Measuring Language in the Brain
Prof. dr. Douglas Saddy
Centre for Integrative Neuroscience and Neurodynamics, University of Reading, UK
Attempts to understand the relationship between language and the brain have a long history. Recent theoretical, technological, methodological and analytic developments have provided us with the opportunity to look a little closer at the workings of the intact and damaged brain. In this talk I will give an overview of recent attempts to measure brain activity related to Language processes. One important aspect of this endeavour is that it is truly multi-disciplinary, involving cooperation between linguists, psychologists, mathematicians, geneticists, physicists and others. This level of scientific integration is challenging. It requires flexibility and a willingness to reconceptualise problems and to recognize common interests, but it returns synergistic results. Current best practice in neuro-linguistic research not only uses the available methods, analytic approaches and technologies to reveal the neural architecture and processes underpinning language but also use language as a vehicle to probe and extend the limits of the methods, analytic approaches and technologies. I will try to survey this multi-disciplinary landscape by addressing three basic questions:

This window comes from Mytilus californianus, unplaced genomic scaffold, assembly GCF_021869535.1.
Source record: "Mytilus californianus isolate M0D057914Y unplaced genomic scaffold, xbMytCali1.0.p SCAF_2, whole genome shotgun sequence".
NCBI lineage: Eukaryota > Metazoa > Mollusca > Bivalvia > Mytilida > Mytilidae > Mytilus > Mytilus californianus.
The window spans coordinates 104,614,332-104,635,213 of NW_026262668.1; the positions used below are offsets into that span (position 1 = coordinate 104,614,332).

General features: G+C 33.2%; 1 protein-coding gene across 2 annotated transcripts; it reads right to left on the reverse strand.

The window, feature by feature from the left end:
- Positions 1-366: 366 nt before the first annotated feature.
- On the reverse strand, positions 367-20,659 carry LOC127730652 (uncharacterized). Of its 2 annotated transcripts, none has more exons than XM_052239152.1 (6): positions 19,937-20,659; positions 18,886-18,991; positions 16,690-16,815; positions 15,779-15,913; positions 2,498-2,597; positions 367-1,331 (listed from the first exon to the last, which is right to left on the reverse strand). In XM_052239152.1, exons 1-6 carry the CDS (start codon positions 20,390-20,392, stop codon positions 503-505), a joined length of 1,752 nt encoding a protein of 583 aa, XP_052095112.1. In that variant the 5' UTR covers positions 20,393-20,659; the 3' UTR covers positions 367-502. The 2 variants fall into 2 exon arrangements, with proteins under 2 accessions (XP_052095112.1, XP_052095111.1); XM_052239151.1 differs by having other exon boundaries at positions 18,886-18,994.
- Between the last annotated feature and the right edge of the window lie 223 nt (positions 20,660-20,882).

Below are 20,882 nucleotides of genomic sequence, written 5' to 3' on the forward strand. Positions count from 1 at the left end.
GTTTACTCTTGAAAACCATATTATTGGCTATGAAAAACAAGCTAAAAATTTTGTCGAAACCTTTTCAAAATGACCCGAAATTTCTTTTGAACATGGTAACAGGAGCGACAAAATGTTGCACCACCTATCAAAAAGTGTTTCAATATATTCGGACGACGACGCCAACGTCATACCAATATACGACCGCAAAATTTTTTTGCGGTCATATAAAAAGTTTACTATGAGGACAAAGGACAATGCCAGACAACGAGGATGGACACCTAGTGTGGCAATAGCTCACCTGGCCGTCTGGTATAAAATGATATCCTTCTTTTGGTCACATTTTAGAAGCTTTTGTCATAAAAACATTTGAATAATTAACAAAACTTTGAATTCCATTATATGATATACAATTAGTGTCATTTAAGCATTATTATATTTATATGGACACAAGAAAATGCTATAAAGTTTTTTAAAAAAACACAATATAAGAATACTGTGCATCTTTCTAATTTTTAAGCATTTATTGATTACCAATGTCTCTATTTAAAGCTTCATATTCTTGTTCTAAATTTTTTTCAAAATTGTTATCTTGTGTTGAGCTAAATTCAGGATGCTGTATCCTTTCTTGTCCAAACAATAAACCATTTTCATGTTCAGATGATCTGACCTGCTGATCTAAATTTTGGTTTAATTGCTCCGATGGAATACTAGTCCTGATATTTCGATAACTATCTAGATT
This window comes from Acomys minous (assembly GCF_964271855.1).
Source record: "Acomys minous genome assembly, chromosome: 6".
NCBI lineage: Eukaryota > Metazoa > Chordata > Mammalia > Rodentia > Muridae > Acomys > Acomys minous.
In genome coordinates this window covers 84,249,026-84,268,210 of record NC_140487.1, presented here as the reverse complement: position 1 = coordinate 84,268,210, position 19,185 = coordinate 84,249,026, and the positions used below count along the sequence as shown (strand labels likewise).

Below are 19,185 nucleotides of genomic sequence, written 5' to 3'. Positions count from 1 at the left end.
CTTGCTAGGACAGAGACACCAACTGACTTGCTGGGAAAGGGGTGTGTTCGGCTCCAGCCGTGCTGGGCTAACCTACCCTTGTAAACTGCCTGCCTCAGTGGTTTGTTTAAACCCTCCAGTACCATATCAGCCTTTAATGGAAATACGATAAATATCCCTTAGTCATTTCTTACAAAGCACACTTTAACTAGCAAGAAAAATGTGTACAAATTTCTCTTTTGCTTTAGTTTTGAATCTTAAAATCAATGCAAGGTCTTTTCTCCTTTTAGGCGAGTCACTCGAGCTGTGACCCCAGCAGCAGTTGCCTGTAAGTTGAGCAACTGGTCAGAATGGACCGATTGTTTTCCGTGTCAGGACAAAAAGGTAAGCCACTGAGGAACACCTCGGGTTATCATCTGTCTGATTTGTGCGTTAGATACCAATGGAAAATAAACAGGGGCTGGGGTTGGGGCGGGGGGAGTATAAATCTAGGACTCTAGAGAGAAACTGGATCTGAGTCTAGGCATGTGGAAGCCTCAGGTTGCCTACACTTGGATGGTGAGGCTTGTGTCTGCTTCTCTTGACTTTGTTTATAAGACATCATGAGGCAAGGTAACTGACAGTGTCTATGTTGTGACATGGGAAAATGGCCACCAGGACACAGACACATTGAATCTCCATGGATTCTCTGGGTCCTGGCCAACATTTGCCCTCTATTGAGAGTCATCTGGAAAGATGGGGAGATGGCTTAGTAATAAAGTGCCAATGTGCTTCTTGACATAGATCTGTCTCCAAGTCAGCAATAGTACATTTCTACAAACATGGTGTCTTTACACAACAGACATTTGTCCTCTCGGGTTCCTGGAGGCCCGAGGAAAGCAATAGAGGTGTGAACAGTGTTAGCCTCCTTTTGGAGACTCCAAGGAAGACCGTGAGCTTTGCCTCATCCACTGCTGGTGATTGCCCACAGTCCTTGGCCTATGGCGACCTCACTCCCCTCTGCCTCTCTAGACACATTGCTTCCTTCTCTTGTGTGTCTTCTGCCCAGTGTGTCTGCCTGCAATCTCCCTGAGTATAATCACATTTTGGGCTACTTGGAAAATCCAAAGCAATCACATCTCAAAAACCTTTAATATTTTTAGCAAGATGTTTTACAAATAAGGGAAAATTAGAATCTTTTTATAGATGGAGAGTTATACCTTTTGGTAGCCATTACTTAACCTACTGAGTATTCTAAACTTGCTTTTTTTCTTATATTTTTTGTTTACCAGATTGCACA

- where – what parts of the brain are associated with language use?
- when – what is the time course of language processing?
- how – what mechanisms support the processing of language?
and maybe even a little why.